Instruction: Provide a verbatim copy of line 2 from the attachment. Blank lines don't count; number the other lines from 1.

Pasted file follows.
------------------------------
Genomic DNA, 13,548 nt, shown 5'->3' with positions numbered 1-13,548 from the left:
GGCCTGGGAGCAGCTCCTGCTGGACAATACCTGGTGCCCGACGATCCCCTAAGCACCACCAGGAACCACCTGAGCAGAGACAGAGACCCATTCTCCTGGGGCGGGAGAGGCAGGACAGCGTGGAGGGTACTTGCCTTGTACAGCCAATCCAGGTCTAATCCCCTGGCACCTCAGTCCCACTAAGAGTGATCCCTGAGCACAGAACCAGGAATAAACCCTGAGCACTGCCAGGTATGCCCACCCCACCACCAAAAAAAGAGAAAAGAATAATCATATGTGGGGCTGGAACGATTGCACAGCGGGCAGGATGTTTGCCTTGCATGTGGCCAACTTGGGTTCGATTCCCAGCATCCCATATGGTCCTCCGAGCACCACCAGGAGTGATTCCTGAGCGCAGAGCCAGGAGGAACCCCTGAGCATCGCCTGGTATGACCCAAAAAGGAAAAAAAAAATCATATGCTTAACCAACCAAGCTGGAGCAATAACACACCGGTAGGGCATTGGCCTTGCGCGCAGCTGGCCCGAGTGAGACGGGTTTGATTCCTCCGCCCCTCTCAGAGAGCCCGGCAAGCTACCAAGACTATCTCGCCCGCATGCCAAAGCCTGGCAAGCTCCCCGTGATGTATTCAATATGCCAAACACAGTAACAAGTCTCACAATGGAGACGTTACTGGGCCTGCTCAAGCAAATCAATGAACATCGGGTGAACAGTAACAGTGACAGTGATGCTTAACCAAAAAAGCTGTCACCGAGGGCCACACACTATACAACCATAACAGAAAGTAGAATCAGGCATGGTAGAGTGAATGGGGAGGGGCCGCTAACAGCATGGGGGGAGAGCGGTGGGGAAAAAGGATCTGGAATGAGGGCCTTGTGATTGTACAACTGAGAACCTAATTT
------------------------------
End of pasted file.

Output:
GGCCTGGGAGCAGCTCCTGCTGGACAATACCTGGTGCCCGACGATCCCCTAAGCACCACCAGGAACCACCTGAGCAGAGACAGAGACCCATTCTCCTGGGGCGGGAGAGGCAGGACAGCGTGGAGGGTACTTGCCTTGTACAGCCAATCCAGGTCTAATCCCCTGGCACCTCAGTCCCACTAAGAGTGATCCCTGAGCACAGAACCAGGAATAAACCCTGAGCACTGCCAGGTATGCCCACCCCACCACCAAAAAAAGAGAAAAGAATAATCATATGTGGGGCTGGAACGATTGCACAGCGGGCAGGATGTTTGCCTTGCATGTGGCCAACTTGGGTTCGATTCCCAGCATCCCATATGGTCCTCCGAGCACCACCAGGAGTGATTCCTGAGCGCAGAGCCAGGAGGAACCCCTGAGCATCGCCTGGTATGACCCAAAAAGGAAAAAAAAAATCATATGCTTAACCAACCAAGCTGGAGCAATAACACACCGGTAGGGCATTGGCCTTGCGCGCAGCTGGCCCGAGTGAGACGGGTTTGATTCCTCCGCCCCTCTCAGAGAGCCCGGCAAGCTACCAAGACTATCTCGCCCGCATGCCAAAGCCTGGCAAGCTCCCCGTGATGTATTCAATATGCCAAACACAGTAACAAGTCTCACAATGGAGACGTTACTGGGCCTGCTCAAGCAAATCAATGAACATCGGGTGAACAGTAACAGTGACAGTGATGCTTAACCAAAAAAGCTGTCACCGAGGGCCACACACTATACAACCATAACAGAAAGTAGAATCAGGCATGGTAGAGTGAATGGGGAGGGGCCGCTAACAGCATGGGGGGAGAGCGGTGGGGAAAAAGGATCTGGAATGAGGGCCTTGTGATTGTACAACTGAGAACCTAATTT